Paul Allen, Microsoft Co-Founder, Dies at 65

Allen founded Microsoft with Bill Gates in 1975

Paul Allen, who co-founded Microsoft with Bill Gates and went on to become a technology magnate and owner of the Seattle Seahawks and Portland Trail Blazers, has died from complications related to non-Hodgkin’s lymphoma. He was 65.

His current company, Vulcan Inc., announced his death on its website on Monday.

“It is with deep sadness that we announce the death of our founder Paul G. Allen, co-founder of Microsoft and noted technologist, philanthropist, community builder, conservationist, musician and supporter of the arts. Mr. Allen died on Monday afternoon, October 15, 2018, from complications of non-Hodgkin’s lymphoma in Seattle. Mr. Allen was 65 years old,” the site said.

Allen founded Microsoft with Gates in 1975, and was the company’s chief executive for several years. He resigned from Microsoft in 1983 — the same year its famed Word software debuted — after being diagnosed with Hodgkin’s disease. He remained a Microsoft board member until 2000. Allen revealed earlier this month he had started treatment for non-Hodgkin’s lymphoma, which he had beaten nine years earlier when he was first diagnosed.

A rep for Gates did not immediately respond to TheWrap’s request for comment.

In a post shared on LinkedIn, Microsoft CEO Satya Nadella said Allen made “indispensable” contributions to the company.

“As co-founder of Microsoft, in his own quiet and persistent way, he created magical products, experiences and institutions, and in doing so, he changed the world,” Nadella said. “I have learned so much from him – his inquisitiveness, curiosity and push for high standards is something that will continue to inspire me and all of us at Microsoft. Our hearts are with Paul’s family and loved ones. Rest in peace.”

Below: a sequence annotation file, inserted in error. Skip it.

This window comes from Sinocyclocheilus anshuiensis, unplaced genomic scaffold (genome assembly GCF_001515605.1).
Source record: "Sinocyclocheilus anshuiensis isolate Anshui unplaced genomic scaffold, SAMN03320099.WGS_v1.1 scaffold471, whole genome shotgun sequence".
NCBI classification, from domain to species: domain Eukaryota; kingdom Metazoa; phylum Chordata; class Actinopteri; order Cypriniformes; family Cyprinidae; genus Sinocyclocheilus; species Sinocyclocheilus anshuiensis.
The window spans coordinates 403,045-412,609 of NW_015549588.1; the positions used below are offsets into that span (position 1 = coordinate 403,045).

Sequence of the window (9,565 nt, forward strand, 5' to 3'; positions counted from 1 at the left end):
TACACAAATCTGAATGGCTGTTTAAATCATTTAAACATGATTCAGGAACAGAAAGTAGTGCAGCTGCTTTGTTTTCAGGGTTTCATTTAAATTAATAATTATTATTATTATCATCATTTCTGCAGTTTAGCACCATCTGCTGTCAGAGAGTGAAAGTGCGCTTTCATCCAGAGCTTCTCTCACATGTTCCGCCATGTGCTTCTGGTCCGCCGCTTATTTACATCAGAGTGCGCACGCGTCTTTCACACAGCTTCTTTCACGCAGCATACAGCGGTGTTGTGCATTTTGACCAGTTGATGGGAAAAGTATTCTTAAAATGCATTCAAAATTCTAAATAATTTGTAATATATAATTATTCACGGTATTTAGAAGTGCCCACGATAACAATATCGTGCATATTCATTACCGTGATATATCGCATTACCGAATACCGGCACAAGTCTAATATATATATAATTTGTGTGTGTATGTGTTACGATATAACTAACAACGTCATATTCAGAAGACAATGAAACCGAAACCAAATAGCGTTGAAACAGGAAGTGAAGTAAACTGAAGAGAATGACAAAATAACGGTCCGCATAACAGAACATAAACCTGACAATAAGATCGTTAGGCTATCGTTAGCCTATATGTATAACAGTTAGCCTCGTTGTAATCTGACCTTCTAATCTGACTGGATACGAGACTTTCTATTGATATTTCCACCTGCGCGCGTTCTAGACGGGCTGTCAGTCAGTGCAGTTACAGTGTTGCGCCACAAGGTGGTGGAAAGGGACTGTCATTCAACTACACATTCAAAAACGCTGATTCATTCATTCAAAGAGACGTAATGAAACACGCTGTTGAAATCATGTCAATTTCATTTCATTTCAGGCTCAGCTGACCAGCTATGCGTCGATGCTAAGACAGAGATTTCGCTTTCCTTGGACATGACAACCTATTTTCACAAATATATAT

Allen, born in Seattle in 1953, became an active film investor after stepping down as Microsoft CEO. Vulcan Productions, which he ran with his sister, Jody, developed several documentaries, including “Far From Heaven” and “Girl Rising.” Allen also founded the Museum of Pop Culture in Seattle in 2000.

Allen’s fortune continued to swell as Microsoft became the dominant computer company of the 1980s and 1990s. His $20 billion net worth made him the 44th richest man in the world, according to Forbes, at the time of his death.

Former Microsoft CEO Steve Ballmer tweeted Allen was a “truly wonderful, bright and inspiring person” on Monday.

Allen’s Portland Trailblazers made two trips to the NBA Finals soon after he purchased the team in 1988.

His Seattle Seahawks won the Super Bowl in 2013. Seahawks coach Pete Carroll said Monday that “I’ll miss him greatly. His gracious leadership and tremendous inspiration will never be forgotten. The world is a better place because of Paul’s passion, commitment, and selflessness. His legacy will live on forever.”

And NFL Commissioner Roger Goodell credited Allen with keeping the NFL in Seattle, praised his advice and leadership in the NFL, and lauded how Allen spearheaded the team’s engagement with the Seahawks fanbase.

“Paul Allen was the driving force behind keeping the NFL in the Pacific Northwest.  His vision led to the construction of CenturyLink Field and the building of a team that played in three Super Bowls, winning the championship in Super Bowl XLVIII,” Goodell said in a statement Monday. “The raising of the “12th Man” flag at the start of every Seahawks home game was Paul’s tribute to the extraordinary fan base in the Seattle community. His passion for the game, combined with his quiet determination, led to a model organization on and off the field.  He worked tirelessly alongside our medical advisers to identify new ways to make the game safer and protect our players from unnecessary risk.  I personally valued Paul’s advice on subjects ranging from collective bargaining to bringing technology to our game.  Our league is better for Paul Allen having been a part of it and the entire NFL sends its deepest condolences to Paul’s family and to the Seahawks organization.” ​​